EU states formally adopted a regulation Thursday on an emergency intervention introducing common measures to reduce electricity demand and redistribute the energy sector’s surplus revenues.

The Council regulation sets a voluntary overall reduction target of 10% of gross electricity consumption and a mandatory reduction target of 5% of the electricity consumption in peak hours. Member states will identify 10 % of their peak hours between 1 December 2022 and 31 March 2023 during which they will reduce the demand. Member states will be free to choose the appropriate measures to reduce consumption for both targets in this period.

The Council agreed to cap the market revenues at 180 euros/MWh for electricity generators, including intermediaries, that use so-called inframarginal technologies to produce electricity, such as renewables, nuclear and lignite. Such operators have made unexpectedly large financial gains over the past months, without their operational costs increasing. This is because of the role of coal and gas as price-setting marginal sources that currently inflate the final price of electricity.

Member states agreed to use measures of their choice to collect and redirect the surplus revenues towards supporting and protecting final electricity customers. Member states introduced some flexibilities to reflect their national circumstances and the measures in place at national level. These include the possibility to set a higher revenue cap, use measures that further limit market revenues, differentiate between technologies, and to apply limits to market revenues of other actors including traders, among other things. Where a member state’s net import dependence is equal or higher than 100%, they shall conclude an agreement by December to share the surplus revenues adequately with the exporting member state. Other member states are also invited to conclude such agreements.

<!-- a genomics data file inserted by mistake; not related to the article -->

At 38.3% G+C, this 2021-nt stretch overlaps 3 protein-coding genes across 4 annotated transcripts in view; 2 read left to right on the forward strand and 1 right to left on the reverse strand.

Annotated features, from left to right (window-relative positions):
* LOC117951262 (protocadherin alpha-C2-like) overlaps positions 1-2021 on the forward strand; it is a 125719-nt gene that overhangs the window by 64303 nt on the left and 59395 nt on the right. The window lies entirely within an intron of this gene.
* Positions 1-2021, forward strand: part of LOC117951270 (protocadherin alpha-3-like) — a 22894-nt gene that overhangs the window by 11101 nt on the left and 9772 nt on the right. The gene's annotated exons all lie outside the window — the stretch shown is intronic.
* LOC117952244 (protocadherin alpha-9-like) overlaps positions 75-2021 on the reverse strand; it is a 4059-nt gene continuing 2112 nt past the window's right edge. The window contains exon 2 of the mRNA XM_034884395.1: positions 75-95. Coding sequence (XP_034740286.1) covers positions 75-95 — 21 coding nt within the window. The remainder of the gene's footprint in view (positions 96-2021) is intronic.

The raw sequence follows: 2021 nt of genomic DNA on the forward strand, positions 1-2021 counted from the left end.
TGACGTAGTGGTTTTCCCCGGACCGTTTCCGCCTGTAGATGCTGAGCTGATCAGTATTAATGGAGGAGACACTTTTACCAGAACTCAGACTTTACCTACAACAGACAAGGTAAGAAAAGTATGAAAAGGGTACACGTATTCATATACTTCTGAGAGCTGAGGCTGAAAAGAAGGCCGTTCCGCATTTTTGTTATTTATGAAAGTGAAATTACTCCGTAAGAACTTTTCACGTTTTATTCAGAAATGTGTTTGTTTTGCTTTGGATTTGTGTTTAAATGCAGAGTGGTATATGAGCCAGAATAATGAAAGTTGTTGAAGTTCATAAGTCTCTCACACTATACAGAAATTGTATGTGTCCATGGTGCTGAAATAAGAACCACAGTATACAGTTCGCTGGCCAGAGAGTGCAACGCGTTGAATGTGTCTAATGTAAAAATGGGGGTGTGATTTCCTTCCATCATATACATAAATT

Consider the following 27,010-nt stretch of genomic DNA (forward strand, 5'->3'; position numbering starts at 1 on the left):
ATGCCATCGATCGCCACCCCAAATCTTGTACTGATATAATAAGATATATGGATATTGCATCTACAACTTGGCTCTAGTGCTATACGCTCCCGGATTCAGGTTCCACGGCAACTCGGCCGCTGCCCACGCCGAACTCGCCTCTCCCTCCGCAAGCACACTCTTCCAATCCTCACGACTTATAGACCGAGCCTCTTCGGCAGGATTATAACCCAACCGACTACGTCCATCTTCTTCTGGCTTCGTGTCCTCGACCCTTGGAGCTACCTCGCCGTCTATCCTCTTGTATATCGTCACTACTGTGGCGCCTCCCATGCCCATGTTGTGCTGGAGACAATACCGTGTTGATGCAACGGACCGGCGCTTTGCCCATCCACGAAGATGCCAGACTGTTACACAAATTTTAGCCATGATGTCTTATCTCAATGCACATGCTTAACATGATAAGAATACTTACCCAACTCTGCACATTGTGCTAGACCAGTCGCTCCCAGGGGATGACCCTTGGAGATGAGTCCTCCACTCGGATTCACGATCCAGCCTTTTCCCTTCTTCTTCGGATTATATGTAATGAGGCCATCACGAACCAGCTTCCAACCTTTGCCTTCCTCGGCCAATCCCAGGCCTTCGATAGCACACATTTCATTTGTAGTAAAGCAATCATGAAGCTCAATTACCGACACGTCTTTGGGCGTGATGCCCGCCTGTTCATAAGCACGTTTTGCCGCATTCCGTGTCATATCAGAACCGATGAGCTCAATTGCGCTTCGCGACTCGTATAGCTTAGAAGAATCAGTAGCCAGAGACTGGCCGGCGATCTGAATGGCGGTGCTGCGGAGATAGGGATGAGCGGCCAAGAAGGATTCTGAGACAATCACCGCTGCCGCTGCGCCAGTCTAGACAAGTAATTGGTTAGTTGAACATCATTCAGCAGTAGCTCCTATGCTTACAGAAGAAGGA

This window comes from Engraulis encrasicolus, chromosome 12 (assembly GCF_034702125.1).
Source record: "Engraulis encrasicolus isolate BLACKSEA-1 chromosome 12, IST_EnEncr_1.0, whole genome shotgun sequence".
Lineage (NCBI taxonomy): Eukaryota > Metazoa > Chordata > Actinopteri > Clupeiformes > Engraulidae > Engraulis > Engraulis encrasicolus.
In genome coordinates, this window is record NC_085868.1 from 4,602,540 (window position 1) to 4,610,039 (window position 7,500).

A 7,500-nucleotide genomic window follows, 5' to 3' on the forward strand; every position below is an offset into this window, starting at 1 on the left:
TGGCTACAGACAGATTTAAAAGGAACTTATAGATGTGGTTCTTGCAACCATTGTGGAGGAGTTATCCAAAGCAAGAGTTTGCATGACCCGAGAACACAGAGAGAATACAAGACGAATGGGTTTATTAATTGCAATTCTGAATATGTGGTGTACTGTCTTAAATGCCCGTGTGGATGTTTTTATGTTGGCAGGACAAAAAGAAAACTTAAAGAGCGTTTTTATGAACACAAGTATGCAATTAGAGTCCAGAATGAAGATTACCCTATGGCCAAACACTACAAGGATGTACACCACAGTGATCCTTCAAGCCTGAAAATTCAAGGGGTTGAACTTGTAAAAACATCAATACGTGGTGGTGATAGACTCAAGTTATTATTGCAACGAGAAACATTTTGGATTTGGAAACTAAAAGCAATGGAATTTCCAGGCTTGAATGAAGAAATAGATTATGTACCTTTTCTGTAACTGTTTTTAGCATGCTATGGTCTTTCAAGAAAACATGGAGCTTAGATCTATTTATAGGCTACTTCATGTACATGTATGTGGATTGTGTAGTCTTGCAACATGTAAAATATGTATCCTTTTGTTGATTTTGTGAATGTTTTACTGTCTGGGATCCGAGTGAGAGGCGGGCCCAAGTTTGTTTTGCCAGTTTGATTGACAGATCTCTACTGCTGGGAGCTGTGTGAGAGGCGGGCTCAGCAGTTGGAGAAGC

The Council regulation sets a mandatory temporary solidarity contribution on the profits of businesses active in the crude petroleum, natural gas, coal, and refinery sectors. The solidarity contribution will be calculated on taxable profits, as determined under national tax rules in the fiscal year starting in 2022 and/or in 2023, which are above a 20% increase of the average yearly taxable profits since 2018. The solidarity contribution will apply in addition to regular taxes and levies applicable in member states.

Member states may temporarily set a price for the supply of electricity to small and medium-sized enterprises to further support SMEs struggling with high energy prices. Member states also agreed they may exceptionally and temporarily set a price for the supply of electricity which is below cost. The agreemnents stresses that the measures are temporary and ‘extraordinary in nature’. They will apply from 1 December 2022 to 31 December 2023. The reduction targets of energy consumption shall apply until 31 March 2023. The mandatory cap on market revenues shall apply until 30 June 2023. The regulation will now be published in the EU’s Official Journal and enter into force on the next day.

Source: EUbusiness


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